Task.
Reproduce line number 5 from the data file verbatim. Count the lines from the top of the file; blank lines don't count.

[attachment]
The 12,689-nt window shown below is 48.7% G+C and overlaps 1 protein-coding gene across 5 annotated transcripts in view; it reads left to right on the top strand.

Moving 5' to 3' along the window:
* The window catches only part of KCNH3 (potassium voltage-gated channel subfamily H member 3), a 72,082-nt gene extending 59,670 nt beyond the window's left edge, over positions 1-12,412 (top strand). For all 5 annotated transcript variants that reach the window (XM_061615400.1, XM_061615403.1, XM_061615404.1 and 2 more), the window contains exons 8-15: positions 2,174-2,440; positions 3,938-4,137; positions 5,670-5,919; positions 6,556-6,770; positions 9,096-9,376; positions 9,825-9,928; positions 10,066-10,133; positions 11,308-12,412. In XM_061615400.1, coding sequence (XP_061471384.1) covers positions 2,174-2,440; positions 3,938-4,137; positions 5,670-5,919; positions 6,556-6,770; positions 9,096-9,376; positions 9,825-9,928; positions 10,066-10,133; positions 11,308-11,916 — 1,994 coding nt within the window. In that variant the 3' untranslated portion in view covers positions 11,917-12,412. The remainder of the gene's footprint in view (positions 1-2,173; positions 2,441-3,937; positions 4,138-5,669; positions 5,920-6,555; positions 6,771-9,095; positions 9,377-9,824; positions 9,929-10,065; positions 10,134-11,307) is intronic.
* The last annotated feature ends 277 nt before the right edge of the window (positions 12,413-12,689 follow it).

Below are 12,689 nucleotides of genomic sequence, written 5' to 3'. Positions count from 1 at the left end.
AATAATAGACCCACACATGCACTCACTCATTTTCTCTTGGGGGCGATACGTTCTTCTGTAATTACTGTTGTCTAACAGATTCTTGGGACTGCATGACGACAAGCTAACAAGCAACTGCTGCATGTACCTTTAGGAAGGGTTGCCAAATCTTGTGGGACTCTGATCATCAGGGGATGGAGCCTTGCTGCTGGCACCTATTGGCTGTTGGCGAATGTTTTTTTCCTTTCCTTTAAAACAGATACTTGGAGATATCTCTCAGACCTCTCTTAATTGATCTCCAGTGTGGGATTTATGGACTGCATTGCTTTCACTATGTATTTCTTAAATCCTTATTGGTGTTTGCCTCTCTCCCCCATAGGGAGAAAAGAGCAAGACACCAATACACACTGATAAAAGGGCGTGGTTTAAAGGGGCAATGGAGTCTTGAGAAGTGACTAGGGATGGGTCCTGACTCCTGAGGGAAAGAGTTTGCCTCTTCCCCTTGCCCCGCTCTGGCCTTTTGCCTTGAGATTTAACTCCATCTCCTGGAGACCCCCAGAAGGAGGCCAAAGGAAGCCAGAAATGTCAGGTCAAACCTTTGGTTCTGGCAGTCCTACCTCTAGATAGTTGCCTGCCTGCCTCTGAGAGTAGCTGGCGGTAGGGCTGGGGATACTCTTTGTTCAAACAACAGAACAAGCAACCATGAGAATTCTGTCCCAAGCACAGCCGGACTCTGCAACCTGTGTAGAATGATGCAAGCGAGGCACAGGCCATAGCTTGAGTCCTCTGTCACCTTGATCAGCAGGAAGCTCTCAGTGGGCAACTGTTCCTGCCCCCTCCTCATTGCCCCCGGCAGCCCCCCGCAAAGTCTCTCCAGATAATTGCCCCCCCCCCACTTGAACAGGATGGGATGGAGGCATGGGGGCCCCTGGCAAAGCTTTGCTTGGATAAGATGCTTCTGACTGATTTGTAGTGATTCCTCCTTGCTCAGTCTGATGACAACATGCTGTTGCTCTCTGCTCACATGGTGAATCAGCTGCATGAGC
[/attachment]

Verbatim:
Below are 12,689 nucleotides of genomic sequence, written 5' to 3'. Positions count from 1 at the left end.